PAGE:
Upon assuming power in a military coup that ousted President Salvador Allende, General Augusto Pinochet implemented a series of policies that spelled poverty for the working class. To this day, remnants of the military dictatorship are evident in Chile. Upon Milton Friedman’s advice, Pinochet altered the education system in Chile. Responsibility for public schooling was transferred from the Ministry of Education to public municipalities. Private schools were financed by the voucher system in proportion to student enrolments. The elite families began enrolling their children into schools which charged for enrolment. No effort was made on behalf of the government to improve the curriculum, education quality or management, resulting in a society which, for decades had to contend with social class division within education.
Private universities meant excessive tuition fees, causing students and their families to incur debts whilst education quality was barely improved. Universities were mostly attended by students from the middle class and higher income families. Impoverished areas had no access to quality education, with low income families obliged to send their children to public schools where no incentives, such as better working conditions for teachers were offered, to promote and enhance student educational performance. Discrepancy in Chile’s education system led to society incurring yet another split. The current system exploits class as well as cultural differences. Low income families have no option but to send their children to public municipal schools. Mapuche people living in rural areas having to contend with an inferior education as well as lack of intercultural awareness.
For instance, if the protests were being held by a Mapuche girl, I wonder what the response to her by the world's media would have been?
The Syrian regime's response to five months of popular uprising was described by a recent report of the International Crisis Group as "slow motion suicide", resulting from a "mix of uninhibited brutality, sectarian manipulation, crude propaganda and grudging concessions".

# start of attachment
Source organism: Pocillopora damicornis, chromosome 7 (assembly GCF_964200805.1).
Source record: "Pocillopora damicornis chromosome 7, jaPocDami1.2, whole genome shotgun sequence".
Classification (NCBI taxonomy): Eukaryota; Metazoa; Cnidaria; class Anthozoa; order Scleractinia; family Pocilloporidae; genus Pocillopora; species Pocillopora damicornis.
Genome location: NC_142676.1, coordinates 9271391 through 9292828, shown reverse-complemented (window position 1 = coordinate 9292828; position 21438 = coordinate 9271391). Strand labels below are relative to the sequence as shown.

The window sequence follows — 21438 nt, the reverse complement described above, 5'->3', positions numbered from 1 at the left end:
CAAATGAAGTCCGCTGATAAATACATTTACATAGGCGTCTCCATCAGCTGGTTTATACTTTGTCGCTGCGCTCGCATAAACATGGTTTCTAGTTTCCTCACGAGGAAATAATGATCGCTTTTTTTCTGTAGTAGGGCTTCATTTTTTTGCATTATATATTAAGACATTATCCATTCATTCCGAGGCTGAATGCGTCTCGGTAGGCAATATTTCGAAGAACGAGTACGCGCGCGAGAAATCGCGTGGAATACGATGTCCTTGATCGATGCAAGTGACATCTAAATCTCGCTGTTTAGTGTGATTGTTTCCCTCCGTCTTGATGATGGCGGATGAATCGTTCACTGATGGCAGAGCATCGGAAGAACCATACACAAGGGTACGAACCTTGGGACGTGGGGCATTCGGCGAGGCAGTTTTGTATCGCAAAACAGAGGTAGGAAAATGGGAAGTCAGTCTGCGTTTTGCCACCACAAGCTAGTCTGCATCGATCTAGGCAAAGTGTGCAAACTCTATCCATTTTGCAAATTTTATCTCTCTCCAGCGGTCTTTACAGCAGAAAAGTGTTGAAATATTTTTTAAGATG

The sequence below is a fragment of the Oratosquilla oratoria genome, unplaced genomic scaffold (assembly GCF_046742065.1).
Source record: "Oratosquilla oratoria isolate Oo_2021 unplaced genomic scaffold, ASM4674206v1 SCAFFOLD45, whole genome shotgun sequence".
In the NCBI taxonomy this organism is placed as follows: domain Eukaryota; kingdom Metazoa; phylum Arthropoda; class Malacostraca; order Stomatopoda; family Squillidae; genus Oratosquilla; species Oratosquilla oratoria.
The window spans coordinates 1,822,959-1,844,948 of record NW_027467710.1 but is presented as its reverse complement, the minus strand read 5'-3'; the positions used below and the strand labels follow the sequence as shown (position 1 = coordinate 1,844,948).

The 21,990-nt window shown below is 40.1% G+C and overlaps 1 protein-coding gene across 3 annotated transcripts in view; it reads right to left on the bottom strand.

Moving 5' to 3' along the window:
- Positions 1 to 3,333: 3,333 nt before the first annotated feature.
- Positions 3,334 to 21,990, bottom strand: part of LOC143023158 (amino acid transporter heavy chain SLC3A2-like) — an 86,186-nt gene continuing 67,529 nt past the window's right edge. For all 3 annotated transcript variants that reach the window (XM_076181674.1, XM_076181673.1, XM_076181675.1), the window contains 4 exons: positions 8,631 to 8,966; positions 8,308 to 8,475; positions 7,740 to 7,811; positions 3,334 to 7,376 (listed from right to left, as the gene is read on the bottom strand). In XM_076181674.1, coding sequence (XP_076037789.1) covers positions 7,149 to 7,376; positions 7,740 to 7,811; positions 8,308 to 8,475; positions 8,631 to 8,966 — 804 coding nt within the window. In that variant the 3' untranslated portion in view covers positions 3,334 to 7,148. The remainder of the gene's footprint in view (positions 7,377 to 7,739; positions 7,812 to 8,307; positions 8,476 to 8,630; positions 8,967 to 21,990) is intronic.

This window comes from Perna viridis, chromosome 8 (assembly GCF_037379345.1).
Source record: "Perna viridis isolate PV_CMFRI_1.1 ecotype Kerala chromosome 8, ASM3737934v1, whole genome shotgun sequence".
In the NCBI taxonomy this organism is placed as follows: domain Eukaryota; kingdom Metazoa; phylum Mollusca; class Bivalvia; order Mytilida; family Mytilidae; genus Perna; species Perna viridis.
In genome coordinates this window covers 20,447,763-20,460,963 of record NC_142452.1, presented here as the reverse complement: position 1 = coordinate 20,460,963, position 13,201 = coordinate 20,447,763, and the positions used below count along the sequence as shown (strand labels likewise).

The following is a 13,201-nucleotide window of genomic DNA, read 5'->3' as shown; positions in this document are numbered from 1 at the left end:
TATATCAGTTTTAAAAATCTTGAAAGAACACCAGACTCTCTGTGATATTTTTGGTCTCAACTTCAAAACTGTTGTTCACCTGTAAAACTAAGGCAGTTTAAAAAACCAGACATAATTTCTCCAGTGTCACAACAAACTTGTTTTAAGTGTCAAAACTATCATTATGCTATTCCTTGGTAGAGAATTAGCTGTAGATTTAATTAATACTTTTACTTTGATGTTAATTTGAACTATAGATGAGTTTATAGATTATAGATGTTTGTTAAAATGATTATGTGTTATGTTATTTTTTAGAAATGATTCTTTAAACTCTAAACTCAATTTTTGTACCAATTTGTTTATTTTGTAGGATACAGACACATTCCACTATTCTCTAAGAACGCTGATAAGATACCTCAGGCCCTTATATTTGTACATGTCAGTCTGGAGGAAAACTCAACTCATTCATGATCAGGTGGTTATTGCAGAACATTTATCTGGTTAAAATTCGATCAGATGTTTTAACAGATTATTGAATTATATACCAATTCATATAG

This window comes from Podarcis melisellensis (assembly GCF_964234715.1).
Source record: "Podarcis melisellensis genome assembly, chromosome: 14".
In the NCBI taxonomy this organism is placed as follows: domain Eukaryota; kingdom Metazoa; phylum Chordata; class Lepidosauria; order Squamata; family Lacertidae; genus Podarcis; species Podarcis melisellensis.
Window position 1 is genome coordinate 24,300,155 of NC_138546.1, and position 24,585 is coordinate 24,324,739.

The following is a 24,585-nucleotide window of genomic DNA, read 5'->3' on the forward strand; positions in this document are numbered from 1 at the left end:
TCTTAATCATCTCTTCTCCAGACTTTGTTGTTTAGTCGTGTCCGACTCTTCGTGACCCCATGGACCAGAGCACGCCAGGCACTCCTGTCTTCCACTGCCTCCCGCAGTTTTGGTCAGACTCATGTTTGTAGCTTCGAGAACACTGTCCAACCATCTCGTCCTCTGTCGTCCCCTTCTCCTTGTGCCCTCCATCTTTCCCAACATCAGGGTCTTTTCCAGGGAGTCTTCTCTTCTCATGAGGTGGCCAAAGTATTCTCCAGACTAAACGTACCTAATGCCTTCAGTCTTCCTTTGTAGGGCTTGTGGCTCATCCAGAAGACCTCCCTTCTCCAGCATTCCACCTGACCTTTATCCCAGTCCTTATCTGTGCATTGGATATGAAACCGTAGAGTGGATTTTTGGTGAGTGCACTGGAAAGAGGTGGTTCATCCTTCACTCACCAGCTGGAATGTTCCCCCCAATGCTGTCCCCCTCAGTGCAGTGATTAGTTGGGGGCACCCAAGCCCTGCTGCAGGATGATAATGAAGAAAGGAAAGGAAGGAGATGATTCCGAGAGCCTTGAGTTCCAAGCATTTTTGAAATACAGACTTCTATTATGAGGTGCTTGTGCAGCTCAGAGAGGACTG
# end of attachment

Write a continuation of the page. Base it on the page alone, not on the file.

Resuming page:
The regime opted for a survival strategy: responding by violence and threatening the population with chaos and civil war in the event of its demise. The objective was to launch a war of attrition by playing on time to wear out any internal revolt. It chose, however, the wrong combination of brutal repression and gradual concessions. The result was a crisis of confidence which was too deep to be overcome by mere calls for national dialogue and reform.
The death toll is estimated at 2,000 civilian casualties (including more than 100 children), and 400 members of the security services. The situation has now reached a stalemate. Neither side appears to be able to defeat the other. Protests are rallying at major urban and rural centres, including Damascus and Aleppo in the last weeks. Rallies continue in Hama, Homs, Lattakia, the Idlib province, and continue to be met with massive military assaults and house to house arrests. The cities of Homs, Hama and Deir ez-Zor were brutally besieged by the regime's armed forces; hundreds of civilian casualties have fallen since the start of the holy month of Ramadan. In Deir ez-Zor, the regime was met with strong resistance by local tribesmen, including the leading Baqqara tribe who joined the opposition movements.
On July 17, the National Salvation conference held in Istanbul gathered 450 opposition figures who called for civil disobedience throughout the country. Tenets of regime survival quite naively assumed that they would effectively counter the historical meeting held in Damascus on June 27 by prominent opposition figures in the Semiramis Hotel of Damascus. The regime's so-called "national dialogue" conference held on July 10 included a few organic intellectuals and public figures which were carefully selected and summoned to contribute to the process of constitutional amendment and political reform. The strategy was to divide the opposition and maintain the status quo. Dialogue under repression was, however, firmly rejected by the opposition. MORE
Violence is rarely mindless. The politics of a burning building, a smashed-in shop or a young man shot by police may be obscured even to those who lit the rags or fired the gun, but the politics are there. Unquestionably there is far, far more to these riots than the death of Mark Duggan, whose shooting sparked off the unrest on Saturday, when two police cars were set alight after a five-hour vigil at Tottenham police station. A peaceful protest over the death of a man at police hands, in a community where locals have been given every reason to mistrust the forces of law and order, is one sort of political statement. Raiding shops for technology and trainers that cost ten times as much as the benefits you’re no longer entitled to is another. A co-ordinated, viral wave of civil unrest across the poorest boroughs of Britain, with young people coming from across the capital and the country to battle the police, is another.